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California In Crisis: How The Budget Debacle Screws Social Services

Staff Reporters |
April 27, 2011 | 10:33 p.m. PDT

The debate over California's budget is now being called a state-wide political war, but the casulaties are those who rely on the services bearing the brunt of the cuts. How do you know your state is in trouble? Perhaps when The Economist devotes 14 pages of analysis to piecing together why the one-time gold standard of American democracy is now synonymous with “dysfunction” and legislative stalemate, it’s time to do some soul-searching. 

(Creative Commons)
(Creative Commons)

The state faces a deficit of almost $26 billion. Gov. Jerry Brown proposed to cut half that amount in spending and raise the other half through the extension of tax increases passed in 2009. The cuts, which mostly affect the sick, the poor and the elderly, have passed, but negotiations in the state legislature broke down over taxes, leaving the state with the possibility of a budget balanced on the backs of those who can afford it least.

Neon Tommy staffers dug deep to find the people who would be hit hardest by the cuts. Services and institutions in peril include health care, courts, mental health, child care, parks and higher education ($500 million each from the UC and Cal-State systems). Brown’s pledge to spare public K-12 was contingent on the tax extensions, which are looking less and less likely to go on the ballot.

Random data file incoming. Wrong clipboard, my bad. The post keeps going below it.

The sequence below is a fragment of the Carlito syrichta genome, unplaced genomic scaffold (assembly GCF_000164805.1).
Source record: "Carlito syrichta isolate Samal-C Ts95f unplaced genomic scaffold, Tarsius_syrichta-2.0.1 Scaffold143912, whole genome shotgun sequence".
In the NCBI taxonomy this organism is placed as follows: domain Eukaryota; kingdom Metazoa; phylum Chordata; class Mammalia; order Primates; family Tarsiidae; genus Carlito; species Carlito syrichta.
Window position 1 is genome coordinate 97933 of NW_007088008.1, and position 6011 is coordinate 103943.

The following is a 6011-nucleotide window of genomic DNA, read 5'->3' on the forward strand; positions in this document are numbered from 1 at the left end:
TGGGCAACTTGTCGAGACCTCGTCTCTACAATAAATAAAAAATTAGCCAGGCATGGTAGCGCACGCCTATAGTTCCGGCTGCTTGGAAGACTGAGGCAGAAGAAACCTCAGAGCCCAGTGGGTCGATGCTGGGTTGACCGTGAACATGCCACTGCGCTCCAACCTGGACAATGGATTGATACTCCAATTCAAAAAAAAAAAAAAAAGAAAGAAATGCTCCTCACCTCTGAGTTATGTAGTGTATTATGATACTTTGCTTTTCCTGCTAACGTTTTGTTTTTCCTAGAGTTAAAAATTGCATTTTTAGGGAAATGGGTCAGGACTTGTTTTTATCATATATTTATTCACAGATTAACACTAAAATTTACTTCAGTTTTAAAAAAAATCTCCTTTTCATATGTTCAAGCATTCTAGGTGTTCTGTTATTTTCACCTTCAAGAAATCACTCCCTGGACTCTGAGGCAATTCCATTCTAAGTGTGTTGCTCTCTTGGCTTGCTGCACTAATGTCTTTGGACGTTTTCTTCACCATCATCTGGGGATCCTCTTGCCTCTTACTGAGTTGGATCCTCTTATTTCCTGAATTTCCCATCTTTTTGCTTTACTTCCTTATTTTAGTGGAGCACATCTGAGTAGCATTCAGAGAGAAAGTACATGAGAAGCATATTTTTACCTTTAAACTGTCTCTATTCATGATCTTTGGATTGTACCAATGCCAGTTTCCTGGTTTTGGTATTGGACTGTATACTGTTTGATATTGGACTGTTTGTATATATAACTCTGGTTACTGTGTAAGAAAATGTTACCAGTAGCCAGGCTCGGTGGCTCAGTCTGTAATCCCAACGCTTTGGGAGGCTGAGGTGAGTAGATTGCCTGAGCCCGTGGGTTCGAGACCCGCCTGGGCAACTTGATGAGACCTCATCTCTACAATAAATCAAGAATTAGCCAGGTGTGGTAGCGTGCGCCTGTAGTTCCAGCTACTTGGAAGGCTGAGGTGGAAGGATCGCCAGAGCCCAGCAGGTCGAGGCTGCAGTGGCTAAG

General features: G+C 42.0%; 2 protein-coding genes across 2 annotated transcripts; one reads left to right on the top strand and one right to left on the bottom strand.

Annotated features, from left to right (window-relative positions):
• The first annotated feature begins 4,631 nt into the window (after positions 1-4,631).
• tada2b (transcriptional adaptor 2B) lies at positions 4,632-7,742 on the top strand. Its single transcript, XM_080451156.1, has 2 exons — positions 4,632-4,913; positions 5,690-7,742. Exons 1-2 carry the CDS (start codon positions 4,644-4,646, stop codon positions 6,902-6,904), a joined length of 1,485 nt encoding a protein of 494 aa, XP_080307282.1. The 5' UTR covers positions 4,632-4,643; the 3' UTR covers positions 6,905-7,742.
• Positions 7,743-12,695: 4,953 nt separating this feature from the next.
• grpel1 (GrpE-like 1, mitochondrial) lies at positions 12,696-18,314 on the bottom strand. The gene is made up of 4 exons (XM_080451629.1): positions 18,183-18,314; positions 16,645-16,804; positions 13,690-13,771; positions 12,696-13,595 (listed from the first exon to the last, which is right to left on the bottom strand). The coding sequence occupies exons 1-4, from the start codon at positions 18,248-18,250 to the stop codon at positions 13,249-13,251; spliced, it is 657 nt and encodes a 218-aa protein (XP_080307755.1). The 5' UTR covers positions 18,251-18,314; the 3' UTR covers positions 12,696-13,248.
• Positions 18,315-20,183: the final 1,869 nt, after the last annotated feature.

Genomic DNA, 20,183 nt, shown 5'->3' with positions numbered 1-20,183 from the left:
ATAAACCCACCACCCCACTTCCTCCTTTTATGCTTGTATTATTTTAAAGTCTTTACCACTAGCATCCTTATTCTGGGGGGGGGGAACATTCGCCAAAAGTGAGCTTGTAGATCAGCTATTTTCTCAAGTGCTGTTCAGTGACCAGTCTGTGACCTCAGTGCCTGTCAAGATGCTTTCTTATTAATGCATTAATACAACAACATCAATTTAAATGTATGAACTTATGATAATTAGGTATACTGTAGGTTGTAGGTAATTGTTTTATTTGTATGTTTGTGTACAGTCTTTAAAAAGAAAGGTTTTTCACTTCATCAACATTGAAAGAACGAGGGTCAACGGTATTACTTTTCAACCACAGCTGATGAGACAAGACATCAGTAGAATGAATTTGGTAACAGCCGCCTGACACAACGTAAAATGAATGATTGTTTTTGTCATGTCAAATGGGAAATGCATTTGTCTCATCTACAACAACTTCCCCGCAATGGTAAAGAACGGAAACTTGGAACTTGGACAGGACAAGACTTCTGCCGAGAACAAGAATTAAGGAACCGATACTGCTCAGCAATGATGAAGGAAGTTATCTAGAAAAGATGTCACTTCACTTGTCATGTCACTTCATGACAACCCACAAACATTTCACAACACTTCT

Emily Frost found a state-funded Filipinotown adult day care center, where budgetary woes threaten to dramatically change the way of life of many seniors.

Not even California’s justice system is safe from the balance sheet, reports Kaitlin Parker. Some court find themselves fighting just to stay open – again.

Ryan Faughnder found a system of mental health care that has just started to see real, overdue progress – only to see it threatened by slashes to budgets.

Many parents lucky enough to find jobs in this economy have found themselves in a pinch, because without subsidized child care they do not know who will look after their kids, Jennifer Whalen reports.

At Cal State Northridge, Alexandria Yeager found students worried about paying higher fees at a time when no one can afford to enter the job market without a degree.

Kristie Hang visited a Los Angeles state park to find a system’s future hanging in the balance.

And as Christine Detz discovered, the hopes of sparing K-12 are looking more and more like wishful thinking.

And lastly, for Intersections, Sarah Golden parses out the ramifications of the $1.7 billion cuts to Medi-Cal.

With his budget, Brown has tried to work out the math without the typical creative accounting tricks (“kicking the can down the road,” as he calls it) that has created more long-term problems. But at the end of that equation, it’s the real people who depend on state services come up short. If a deal can’t be reached in the state government, their pain will likely be doubled.

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